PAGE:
How do you view your main character, Shakib, played by Mohsen Tanabandeh? He seems at times ridiculous and tragic, and then, later, almost monstrous.
I don’t see him as a monster. I see him as someone who, when we first meet him, has accepted what life has dealt him. He has lost his home and his family in the earthquake and he doesn’t really desire anything anymore. But then, because of the film shoot, he gets the chance to live in a nice house, he gets this girlfriend who is like a replacement wife. There’s talk about maybe having a baby with her. Suddenly he realizes he could have those things again. When that’s taken away from him, [that] is when he becomes like a madman who does horrible things.
You could almost say that hope is what kills him.
No, I wouldn’t say that. That’s not the message of the film. On the contrary, I believe that hope is what keeps you alive. But what kills hope are the circumstances. His circumstances take away that hope. But it is still hope that keeps people alive. That’s something I believe deep in my heart.
The film-within-a-film, this World War II story with Shakib playing an almost Chaplin-like Hitler, adds absurdity to what is really a very tragic story. Was it difficult keeping that balanced?
I set a number of red lines for myself during the production. I didn’t want my movie to be a kind of behind-the-scenes, making-of-style film about this absurd movie. But when we showed elements of this film-within-the-film, I wanted the fakeness of it all to be very prominent. I tried to show how absurd this film-within-the-film is. The director making it is an old man who thinks that he’s making an authentic, somber portrayal of World War II and the Holocaust. He doesn’t realize the unbelievable picture he’s actually making. The woman who’s his first assistant director knows, she sees what’s happening. She keeps pointing out how fake and silly everything is. Even one of the extras notes how clumsy and comic the movie is. It’s going to be a truly crappy film — definitely not the movie the director envisioned.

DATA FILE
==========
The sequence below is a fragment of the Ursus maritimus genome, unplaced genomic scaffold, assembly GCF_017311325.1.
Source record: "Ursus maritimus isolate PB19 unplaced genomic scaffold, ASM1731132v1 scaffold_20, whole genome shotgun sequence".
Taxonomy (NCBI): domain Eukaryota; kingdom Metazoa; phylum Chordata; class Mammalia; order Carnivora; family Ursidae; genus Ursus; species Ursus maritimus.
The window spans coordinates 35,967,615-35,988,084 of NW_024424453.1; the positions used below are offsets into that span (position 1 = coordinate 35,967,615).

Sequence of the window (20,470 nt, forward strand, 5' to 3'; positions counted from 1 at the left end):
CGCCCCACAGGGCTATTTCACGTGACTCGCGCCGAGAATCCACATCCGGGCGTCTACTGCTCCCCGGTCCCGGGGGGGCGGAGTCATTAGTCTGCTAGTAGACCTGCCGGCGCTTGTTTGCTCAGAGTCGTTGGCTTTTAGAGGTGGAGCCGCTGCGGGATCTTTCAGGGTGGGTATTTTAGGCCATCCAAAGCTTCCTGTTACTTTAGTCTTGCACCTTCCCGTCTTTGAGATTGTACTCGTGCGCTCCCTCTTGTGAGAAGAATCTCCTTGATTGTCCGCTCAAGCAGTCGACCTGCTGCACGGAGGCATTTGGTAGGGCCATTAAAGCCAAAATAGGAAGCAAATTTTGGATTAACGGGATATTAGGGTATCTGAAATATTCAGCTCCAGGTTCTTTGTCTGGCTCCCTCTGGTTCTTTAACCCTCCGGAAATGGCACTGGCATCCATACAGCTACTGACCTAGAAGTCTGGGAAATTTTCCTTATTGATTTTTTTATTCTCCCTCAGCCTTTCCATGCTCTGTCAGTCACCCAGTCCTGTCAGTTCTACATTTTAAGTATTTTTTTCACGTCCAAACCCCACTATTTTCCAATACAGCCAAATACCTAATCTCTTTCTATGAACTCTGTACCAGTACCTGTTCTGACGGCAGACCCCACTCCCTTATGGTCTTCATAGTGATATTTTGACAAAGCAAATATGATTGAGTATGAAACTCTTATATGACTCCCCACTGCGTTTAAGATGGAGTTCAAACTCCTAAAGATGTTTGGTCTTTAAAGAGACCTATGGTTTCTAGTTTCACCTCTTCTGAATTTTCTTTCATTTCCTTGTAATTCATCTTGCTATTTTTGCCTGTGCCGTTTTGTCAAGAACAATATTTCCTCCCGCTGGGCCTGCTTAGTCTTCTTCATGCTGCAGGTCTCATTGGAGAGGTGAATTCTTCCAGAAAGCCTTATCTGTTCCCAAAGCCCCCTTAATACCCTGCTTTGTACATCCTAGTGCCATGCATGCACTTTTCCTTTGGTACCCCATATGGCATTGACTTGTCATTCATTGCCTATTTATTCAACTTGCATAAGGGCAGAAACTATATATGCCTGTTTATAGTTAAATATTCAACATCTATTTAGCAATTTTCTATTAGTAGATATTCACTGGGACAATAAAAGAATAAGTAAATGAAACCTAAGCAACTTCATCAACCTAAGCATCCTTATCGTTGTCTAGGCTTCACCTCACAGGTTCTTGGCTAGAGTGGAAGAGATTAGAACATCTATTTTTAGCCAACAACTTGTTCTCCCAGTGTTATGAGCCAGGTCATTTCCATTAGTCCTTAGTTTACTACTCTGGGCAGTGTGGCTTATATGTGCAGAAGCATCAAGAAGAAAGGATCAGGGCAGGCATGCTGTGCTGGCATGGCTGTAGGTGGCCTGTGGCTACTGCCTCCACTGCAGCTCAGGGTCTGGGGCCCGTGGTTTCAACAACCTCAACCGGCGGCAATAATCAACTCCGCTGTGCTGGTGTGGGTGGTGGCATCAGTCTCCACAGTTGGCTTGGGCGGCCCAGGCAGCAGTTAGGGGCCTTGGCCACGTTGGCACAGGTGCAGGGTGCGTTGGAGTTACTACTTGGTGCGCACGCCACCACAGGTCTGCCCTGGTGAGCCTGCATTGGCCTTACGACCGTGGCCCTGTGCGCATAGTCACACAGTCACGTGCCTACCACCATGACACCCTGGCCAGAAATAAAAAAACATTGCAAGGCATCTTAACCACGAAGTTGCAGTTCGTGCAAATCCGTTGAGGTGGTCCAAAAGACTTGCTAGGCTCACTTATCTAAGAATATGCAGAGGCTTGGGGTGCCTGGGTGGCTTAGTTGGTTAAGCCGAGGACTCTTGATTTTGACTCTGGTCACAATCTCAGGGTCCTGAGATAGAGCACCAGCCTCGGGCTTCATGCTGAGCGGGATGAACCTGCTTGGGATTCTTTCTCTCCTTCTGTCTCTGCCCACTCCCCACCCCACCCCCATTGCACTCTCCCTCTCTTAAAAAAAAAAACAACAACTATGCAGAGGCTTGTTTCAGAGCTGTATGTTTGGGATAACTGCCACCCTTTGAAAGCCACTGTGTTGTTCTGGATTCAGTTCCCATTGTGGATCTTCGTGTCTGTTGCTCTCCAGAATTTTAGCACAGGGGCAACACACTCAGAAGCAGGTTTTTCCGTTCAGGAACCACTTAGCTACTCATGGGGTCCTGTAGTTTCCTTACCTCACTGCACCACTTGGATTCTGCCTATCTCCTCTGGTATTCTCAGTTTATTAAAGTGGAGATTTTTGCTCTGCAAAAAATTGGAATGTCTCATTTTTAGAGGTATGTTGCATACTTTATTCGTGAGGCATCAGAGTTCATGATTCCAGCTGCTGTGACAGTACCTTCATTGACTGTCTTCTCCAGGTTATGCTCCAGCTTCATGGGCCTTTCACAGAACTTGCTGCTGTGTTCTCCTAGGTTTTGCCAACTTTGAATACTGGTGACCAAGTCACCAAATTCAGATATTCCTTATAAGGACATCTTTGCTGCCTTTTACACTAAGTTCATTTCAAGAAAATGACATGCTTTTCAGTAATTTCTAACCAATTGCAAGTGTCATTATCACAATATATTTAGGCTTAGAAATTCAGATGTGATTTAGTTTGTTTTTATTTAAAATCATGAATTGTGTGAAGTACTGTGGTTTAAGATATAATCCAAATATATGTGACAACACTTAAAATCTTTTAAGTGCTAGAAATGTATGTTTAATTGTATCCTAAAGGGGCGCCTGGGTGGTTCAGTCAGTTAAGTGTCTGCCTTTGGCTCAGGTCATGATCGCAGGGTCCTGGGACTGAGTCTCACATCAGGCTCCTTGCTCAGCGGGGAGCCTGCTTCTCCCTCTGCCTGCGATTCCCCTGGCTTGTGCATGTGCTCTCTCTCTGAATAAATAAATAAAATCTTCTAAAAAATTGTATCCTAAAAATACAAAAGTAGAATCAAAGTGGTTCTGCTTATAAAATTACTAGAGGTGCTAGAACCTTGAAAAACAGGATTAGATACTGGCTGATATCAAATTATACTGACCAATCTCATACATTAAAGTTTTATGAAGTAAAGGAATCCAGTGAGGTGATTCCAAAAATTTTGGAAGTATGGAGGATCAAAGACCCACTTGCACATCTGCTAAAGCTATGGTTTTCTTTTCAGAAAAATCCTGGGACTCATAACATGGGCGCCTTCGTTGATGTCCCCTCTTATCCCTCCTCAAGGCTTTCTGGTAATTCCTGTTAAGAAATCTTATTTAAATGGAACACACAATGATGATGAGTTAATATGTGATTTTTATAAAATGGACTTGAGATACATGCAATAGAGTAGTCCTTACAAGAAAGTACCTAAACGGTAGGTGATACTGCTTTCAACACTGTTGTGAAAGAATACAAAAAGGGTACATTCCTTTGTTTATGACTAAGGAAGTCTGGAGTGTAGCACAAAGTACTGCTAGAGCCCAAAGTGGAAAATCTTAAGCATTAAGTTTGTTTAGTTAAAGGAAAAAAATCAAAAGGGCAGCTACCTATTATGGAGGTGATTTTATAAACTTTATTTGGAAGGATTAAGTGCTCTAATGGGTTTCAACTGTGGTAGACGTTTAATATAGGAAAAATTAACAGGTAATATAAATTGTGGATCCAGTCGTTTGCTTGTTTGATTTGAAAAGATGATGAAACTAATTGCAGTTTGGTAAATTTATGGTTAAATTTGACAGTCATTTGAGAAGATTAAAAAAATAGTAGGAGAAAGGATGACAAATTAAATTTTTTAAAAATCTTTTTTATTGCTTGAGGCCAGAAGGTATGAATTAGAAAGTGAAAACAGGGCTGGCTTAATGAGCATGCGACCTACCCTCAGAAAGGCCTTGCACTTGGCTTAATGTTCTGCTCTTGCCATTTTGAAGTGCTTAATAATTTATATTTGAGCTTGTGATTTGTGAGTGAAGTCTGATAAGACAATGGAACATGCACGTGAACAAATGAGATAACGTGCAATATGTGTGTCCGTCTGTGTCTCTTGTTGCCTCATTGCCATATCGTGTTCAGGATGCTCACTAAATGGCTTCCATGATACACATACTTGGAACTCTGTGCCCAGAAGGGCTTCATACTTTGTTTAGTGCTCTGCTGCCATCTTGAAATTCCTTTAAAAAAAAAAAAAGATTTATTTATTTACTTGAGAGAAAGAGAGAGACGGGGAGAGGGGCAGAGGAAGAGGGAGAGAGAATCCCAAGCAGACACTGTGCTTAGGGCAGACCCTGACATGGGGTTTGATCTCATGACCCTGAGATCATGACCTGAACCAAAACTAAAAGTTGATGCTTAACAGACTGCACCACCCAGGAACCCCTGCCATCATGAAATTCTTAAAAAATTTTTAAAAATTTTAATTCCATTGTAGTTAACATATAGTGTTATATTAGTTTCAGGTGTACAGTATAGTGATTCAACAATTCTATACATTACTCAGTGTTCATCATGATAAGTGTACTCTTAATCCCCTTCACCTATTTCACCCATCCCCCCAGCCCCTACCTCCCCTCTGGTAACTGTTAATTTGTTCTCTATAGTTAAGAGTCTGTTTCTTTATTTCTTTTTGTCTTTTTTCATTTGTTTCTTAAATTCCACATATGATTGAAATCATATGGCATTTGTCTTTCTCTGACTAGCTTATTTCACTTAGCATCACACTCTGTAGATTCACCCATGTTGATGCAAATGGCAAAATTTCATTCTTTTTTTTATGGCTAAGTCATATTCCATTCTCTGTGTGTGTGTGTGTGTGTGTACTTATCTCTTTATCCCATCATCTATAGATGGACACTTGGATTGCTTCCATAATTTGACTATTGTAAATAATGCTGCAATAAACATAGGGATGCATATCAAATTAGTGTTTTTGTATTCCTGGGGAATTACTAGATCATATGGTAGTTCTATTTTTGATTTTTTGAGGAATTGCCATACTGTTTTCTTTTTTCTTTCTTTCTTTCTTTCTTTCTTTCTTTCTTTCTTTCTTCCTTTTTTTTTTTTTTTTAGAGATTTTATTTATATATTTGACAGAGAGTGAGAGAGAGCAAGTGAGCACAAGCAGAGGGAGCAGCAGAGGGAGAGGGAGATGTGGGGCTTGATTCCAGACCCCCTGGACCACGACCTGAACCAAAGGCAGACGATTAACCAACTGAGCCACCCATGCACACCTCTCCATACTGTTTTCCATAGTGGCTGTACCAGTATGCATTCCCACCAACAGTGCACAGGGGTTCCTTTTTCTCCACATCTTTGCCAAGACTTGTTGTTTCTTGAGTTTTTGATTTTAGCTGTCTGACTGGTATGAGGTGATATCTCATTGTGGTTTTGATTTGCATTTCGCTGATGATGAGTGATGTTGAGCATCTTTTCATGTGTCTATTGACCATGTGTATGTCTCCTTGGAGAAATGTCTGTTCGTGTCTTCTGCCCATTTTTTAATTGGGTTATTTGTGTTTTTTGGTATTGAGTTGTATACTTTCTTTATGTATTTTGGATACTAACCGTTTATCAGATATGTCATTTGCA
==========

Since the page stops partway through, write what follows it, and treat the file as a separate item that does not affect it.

It was a very thin line for me, and a bit scary, because there are events in the film-within-the-film, like the gas chamber scene, which are terrifying. That’s not something you can laugh at. But making it terrifying better served the story of our film, as well.
What do you hope international audiences will take from this film?
To be honest, I have no idea how international audiences will react. I just hope I can be a good representative of Iranian cinema and honor the team that worked incredibly hard to make this movie. We shot for something like three months in very difficult conditions in northern Iran, building everything from scratch. It’s incredibly exciting to see the film actually finished and going out into the world.
Interview edited for length and clarity.
This story first appeared in a December stand-alone issue of The Hollywood Reporter magazine. To receive the magazine, click here to subscribe.